Island bookshelf: ‘Girls Like Us’

Courtesy Photo Christina Alger’s ‘Girls Like Us,’ debuted at Number 13 on The New York Times bestseller list last month.

Cristina Alger has perfected the character of the smart, spunky heroine, which she showcased in “The Banker’s Wife,” last year’s successful novel. She’s followed up that tour de force with a crime novel this summer, “Girls Like Us,” which debuted at Number 13 on The New York Times bestseller list last month.

FBI agent Nell Flynn has been called back to the Hamptons for her father’s funeral when she is asked to consult on a series of murder cases. With the sudden death of her father, a homicide cop himself, she is forced to confront questions about his implication in crimes. Going back to the murder of her mother and continuing with the murders of two women around the Hamptons, Nell has to wrestle with the painful notion that he or one of his close colleagues on the force may be a killer. 

To complicate matters, Nell suspects that her father’s death in a motorcycle accident may have been deliberate. She herself is already recovering from an incident where she had to shoot a terrorist suspect and suffered injuries, both physical and emotional. She sustains further injuries by getting too close on the trail of one suspect after another, but eventually succeeds in finding the criminals.

Signing her new book recently at Finley’s Fiction in the Heights, Ms. Alger said she was fortunate that the husband of a friend, an East End bookseller, was a former Suffolk County detective. He spent considerable time with her, she said, helping her to master the conversational style, culture and tensions found among members of the force. The crimes depicted in the novel are based on real, unsolved cases. “I get fixated on cases,” she said. She practiced law before turning full-time to writing novels, and her training helps her turn mysterious crimes over in her mind to try to bring them to a resolution.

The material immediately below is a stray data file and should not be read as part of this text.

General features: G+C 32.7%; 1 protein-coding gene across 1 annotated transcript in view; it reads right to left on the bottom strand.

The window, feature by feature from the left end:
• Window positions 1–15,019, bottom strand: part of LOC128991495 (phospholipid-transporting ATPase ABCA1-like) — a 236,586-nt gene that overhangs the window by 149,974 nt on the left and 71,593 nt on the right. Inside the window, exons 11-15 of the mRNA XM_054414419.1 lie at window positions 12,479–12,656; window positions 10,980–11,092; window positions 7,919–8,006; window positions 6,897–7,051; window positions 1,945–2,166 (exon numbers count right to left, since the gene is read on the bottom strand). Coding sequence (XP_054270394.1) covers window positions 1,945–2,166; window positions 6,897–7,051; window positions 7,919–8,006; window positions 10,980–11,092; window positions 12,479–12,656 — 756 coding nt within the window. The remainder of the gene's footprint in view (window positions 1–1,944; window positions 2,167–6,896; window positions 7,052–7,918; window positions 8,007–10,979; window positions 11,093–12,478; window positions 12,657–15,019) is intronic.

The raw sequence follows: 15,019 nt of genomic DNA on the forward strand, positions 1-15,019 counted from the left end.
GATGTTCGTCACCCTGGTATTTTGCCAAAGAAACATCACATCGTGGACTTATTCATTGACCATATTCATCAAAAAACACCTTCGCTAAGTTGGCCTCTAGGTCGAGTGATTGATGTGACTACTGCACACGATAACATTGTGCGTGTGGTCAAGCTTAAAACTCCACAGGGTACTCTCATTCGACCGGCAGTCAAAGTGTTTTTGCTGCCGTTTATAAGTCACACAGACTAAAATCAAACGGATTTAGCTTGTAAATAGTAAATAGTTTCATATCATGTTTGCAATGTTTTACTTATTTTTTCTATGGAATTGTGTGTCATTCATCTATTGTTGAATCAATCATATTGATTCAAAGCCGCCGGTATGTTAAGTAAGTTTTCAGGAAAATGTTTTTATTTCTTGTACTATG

In “Girls Like Us,” she draws on the true crime stories of the “Gilgo Beach Murders,” where a series of young women’s corpses, wrapped in burlap, turned up in the oceanside dunes. The deaths of the young women, all sex workers, were never solved. Ms. Alger fictionalized the story and looked at it from the premise of a suspect within the police department. 

Moreover, one of the Hamptons mansions featured in the story belongs to a wealthy man who spends most of his time in Palm Beach. His neighbors notice that when he is around, there are lavish parties featuring very young, beautiful girls. The character is clearly based on Jeffrey Epstein, the financier accused of sexually exploiting young women, “and I was horrified at how much had been overlooked,” Ms. Alger said.

Her timing was perfect. “One night I couldn’t sleep,” she said, “and I checked my phone and there were like 150 emails.” 

Fearing that something was wrong, she quickly began to read them and learned that Jeffrey Epstein had been arrested on new charges. He now faces federal sex trafficking charges in New York, after serving a brief sentence in Florida and then carefully pursing an attempt to restore his image and place in society, according to a report in The New York Times.

(Editor’s note: Since this column was published, it was learned that Jeffrey Epstein had been found dead in his prison cell.)

Ms. Alger and her husband and children have a home in Quogue and enjoy visiting Shelter Island beaches with friends. She’s just finishing up her book tour and looking forward to spending time at home with a new baby. 

Readers like me, who couldn’t put down “Girls Like Us,” can enjoy her earlier books: “The Darlings,” “This Was Not the Plan,” and last year’s hit, “The Banker’s Wife,” which is currently being produced as a mini-series, to star actress Rosamund Pike. 

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